The Day of the Beating Heart Donor

24/08/17

I observed an eye-opening and mind-boggling event today – something I had heard of a thousand times before, and I knew was commonplace and such a great, great gift to give to someone – yet you never think things through and the details and the minutiae and the step-wise journey that gets you to a certain result sometimes just doesn’t register till you are actually on the other side of the coin. Today I observed an anaesthetist keep a clinically braindead patient comfortable on his journey to giving the greatest gift to a multitude of individuals – through his organs that he donated, the gift of life. I am still reeling, and literally have no words to express how chaotic and inexplicably sad I felt on the inside, and what the whole process entailed and how I came to realise and came to terms with what I bore witness to today – I will surely like to revisit this topic at a later point for a much-needed debrief. But not today. I just felt like I had to share something about this day, and I will. But not today.

RIP.

26/08/17

OK – so here I am, it is the following weekend – and I finally have enough time to do justice to this post
the day began with a pain clinic round – for those of you just joining us, I am now in a anaesthetics placement currently, and aside from all the wonderful cases we are meant to preside over anaesthetics-wise in theatres during various surgeries, we are also required to oversee patients in acute painful crises of any sort, and make a pertinent plan for adequate analgesia, whether it be a PCA pump or varying doses of different drug regimens. It was a cheerful day – not because we saw patients in pain, but because we saw the aftermath of what adequate analgesia does – happy, comfortable, asleep patients – patients with broken vertebrae from falling off horses and post surgery patients and patients with chronic pain issues who had become acutely unwell – all were magically comfortable with the various cocktails measured out to them in various dispensers (epidurals, blocks, PCAs, oral/iv/subcut/intramusc meds) – and to top it off, my consultant was a particularly cheerful, fun person; the ward round was informative and collaborative, and we struck up a dynamic where we bounced ideas off of one another, and she made sure I felt included and did not feel as alienated with the whole deal of being new to the idea of a pain clinic as I thought I would be.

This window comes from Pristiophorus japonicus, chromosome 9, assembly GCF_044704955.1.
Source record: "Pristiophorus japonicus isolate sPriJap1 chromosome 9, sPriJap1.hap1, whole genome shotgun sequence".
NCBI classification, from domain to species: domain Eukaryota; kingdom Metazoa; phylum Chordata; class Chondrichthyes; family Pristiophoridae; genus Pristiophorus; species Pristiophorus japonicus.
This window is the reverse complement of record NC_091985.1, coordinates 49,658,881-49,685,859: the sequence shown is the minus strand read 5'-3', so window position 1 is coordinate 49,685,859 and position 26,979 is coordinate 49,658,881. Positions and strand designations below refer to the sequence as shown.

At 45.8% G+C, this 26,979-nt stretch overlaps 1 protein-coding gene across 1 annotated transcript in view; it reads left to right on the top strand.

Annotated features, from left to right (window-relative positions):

Fast forward to 3 hours later and my consultant gets bleeped about being roped in to performing the anaesthetic for a donor extraction surgery – a team from the nearby major transplant centre were coming in to perform the surgery, and to harvest the organ(s) from a patient currently admitted in our hospital. My consultant asked me if I wanted to continue with the day’s pain rounds or would I like to join her in the theater to see this procedure? I excitedly said yes, thinking I would get to see the miracle of someone donating their kidney to their loved one and both donor and recipient ending up side by side on adjacent beds in the ITU. The reality was far from this very romantic notion.